“Playing a Basque derby is very special,” he said this week. “Athletic are a fighting club, a warrior club – it’s in our DNA. In every match [against Real Sociedad], I feel like I’m going to score.”
That unifying spirit pervades the whole team. When Yeray Alvarez had to undergo chemotherapy after a cancer relapse in 2017, the squad shaved their heads in solidarity with the defender. Yeray is still less than two years into a seven-year contract signed in 2019.
— Athletic Club (@AthleticClub) July 7, 2017
That Athletic feeling never seems to leave those who do pursue careers elsewhere. Yuri Berchiche was drawn back after a decade away; Ibai Gomez returned twice, first in 2010 and then in 2019. Bayern Munich’s Javi Martinez and Paris Saint-Germain’s Ander Herrera have been linked with moves back, too.
Others have been lured in after careers beyond Bilbao, such as Raul Garcia and Oscar de Marcos. There are even two who made the fiendish decision to join from Sociedad: Mikel Balenziaga, who signed as a 20-year-old in 2008, and Inigo Martinez, who made the acrimonious switch three years ago to replace Manchester City-bound Aymeric Laporte.
Success might have been thin on the ground for Athletic in the past 30 years, but compromising on their ethos was never an option. It means it falls on the coaches to turn that sense of belonging off the pitch into identity on it, and Marcelino has done just that. They won the four-team Supercopa tournament, scored 13 goals in their first five league games – the best start by a new coach since Inaki Saez in 1980 – and, since he took charge on January 4, they have only lost to Barca (twice) and LaLiga leaders Atletico Madrid.
“Marcelino has given extra confidence to the players,” former Athletic man Benat told Stats Perform News. “I think Athletic have more experience lately. I do think Athletic are a balanced team. They can play with or without the ball and they can do great things with or without the ball.”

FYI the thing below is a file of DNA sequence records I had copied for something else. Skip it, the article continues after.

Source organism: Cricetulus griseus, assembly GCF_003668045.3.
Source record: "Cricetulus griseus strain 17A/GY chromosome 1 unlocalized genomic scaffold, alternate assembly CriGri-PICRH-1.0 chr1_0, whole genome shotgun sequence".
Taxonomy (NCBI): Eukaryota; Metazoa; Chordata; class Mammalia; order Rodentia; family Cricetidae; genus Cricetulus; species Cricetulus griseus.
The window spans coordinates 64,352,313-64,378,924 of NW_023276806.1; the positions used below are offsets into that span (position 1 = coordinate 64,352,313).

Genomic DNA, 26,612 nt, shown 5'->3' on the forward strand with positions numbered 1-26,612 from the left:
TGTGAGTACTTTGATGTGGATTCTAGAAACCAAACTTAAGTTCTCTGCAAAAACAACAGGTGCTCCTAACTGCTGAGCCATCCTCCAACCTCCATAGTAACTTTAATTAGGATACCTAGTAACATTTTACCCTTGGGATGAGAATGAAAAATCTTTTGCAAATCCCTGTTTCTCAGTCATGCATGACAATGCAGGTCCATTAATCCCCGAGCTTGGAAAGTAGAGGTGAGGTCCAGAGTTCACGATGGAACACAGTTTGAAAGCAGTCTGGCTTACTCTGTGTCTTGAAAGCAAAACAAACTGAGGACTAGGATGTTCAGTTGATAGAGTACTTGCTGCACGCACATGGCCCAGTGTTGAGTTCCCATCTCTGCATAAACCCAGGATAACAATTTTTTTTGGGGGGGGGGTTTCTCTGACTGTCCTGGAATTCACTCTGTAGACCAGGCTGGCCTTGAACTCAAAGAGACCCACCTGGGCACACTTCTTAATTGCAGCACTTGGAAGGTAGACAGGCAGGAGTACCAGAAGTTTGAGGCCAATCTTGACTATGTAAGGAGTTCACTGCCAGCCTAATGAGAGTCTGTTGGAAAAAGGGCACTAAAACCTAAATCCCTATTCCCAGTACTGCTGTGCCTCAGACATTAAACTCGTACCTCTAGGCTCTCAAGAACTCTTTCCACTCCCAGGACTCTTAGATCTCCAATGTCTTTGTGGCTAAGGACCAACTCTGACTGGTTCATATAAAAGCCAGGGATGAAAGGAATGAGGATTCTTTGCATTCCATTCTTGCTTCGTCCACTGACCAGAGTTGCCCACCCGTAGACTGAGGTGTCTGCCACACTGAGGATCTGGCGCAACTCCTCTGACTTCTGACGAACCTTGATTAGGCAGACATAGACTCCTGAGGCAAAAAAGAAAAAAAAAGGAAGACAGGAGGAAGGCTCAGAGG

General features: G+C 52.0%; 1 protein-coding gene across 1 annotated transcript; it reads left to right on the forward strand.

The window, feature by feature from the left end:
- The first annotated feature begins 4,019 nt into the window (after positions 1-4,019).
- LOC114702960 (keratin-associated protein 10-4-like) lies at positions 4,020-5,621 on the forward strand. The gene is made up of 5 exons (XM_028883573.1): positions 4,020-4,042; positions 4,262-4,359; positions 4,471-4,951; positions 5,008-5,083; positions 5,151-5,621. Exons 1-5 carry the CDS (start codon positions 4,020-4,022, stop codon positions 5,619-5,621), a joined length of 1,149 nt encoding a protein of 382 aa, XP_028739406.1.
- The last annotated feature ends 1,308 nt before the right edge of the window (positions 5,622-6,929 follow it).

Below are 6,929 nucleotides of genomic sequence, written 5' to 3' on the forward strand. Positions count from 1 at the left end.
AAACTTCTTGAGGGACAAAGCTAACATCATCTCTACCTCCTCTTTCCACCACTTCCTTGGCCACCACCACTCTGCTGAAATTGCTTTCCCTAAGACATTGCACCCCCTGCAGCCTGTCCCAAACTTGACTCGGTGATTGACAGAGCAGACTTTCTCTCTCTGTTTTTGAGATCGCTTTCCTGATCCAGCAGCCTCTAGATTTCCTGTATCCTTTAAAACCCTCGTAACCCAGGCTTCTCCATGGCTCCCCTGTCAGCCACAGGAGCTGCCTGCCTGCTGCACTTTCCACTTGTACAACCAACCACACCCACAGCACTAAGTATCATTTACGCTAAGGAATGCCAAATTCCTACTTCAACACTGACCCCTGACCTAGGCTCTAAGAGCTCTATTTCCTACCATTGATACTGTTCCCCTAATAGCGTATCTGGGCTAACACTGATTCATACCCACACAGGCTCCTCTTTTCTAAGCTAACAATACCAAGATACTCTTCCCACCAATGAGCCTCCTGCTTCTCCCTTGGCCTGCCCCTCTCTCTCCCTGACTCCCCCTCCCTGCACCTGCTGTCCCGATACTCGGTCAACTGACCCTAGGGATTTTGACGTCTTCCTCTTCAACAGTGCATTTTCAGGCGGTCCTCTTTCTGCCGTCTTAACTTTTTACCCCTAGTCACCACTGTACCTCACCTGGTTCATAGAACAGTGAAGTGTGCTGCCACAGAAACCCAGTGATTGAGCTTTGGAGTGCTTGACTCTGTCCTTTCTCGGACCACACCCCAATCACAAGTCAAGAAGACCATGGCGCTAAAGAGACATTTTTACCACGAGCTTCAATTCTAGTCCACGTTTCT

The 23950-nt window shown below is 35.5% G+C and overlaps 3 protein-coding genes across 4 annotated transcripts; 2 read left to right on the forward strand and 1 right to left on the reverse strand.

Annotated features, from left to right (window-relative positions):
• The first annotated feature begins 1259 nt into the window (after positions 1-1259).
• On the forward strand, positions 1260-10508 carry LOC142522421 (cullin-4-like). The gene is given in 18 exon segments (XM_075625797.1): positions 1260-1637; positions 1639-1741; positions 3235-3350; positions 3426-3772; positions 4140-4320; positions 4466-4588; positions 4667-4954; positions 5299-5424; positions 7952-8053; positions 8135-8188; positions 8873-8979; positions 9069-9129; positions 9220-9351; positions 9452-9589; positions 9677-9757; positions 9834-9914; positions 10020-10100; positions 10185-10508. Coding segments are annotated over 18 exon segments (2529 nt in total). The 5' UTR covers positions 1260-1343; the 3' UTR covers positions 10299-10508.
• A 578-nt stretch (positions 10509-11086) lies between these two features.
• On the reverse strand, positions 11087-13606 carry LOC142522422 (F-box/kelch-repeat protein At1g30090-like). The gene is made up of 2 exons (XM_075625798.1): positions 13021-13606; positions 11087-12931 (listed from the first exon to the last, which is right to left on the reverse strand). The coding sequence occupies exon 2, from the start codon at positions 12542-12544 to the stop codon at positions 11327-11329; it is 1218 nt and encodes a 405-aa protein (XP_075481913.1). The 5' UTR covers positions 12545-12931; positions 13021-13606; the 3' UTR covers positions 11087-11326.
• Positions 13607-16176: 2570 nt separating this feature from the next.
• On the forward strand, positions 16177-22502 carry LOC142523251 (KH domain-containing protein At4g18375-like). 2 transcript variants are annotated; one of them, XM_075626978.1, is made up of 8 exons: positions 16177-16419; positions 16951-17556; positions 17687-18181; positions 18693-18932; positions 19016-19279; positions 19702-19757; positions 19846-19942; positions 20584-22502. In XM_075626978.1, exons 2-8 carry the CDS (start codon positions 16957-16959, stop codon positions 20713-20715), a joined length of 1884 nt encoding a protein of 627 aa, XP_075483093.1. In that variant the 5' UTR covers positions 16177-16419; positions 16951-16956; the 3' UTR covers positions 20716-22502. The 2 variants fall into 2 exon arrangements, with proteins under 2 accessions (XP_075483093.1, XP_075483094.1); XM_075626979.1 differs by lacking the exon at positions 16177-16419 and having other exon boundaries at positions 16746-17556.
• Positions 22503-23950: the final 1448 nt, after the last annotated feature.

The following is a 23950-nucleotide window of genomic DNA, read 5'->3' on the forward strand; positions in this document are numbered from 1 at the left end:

Winning these games would be greatness indeed.
‘IT’S ONE OF THOSE SPECIAL THINGS’
Given they have lost all three of their previous Copa finals, in 2009, 2012 and 2015, Athletic might feel relieved to have two shots at glory this month.
There is little shame in those defeats, though. Two of them came at the hands of Pep Guardiola’s Barca, and the third was in Luis Enrique’s first term in charge at Camp Nou. Two of those Barca teams won those finals en route to the treble, and all three ended those seasons as champions of Europe.
But while revenge served cold is on the menu for the 2021 final, the clash with La Real is arguably the main course. “If we can only win one, it’s the one against La Real,” said Oscar de Marcos this week, while Andoni Goikoetxea, one of the stars of 1984, described the match as one “in which the hegemony of Basque football will be played”.
Former Athletic midfielder Markel Susaeta, who played in each of those most recent final defeats to Barcelona, told Stats Perform News: “I think the derby of Bilbao and Basque country, it’s a little bit more important, that final.
“It’s very difficult to play in a final with Real Madrid, Barcelona, Atletico Madrid and Valencia. Their salaries are very big and have the best players in the world.
“To play one final with Athletic and if you’ve grown up in the academy, it’s one of the special things you can live as a football player. There’s not many chances to win titles. It’s very, very special.”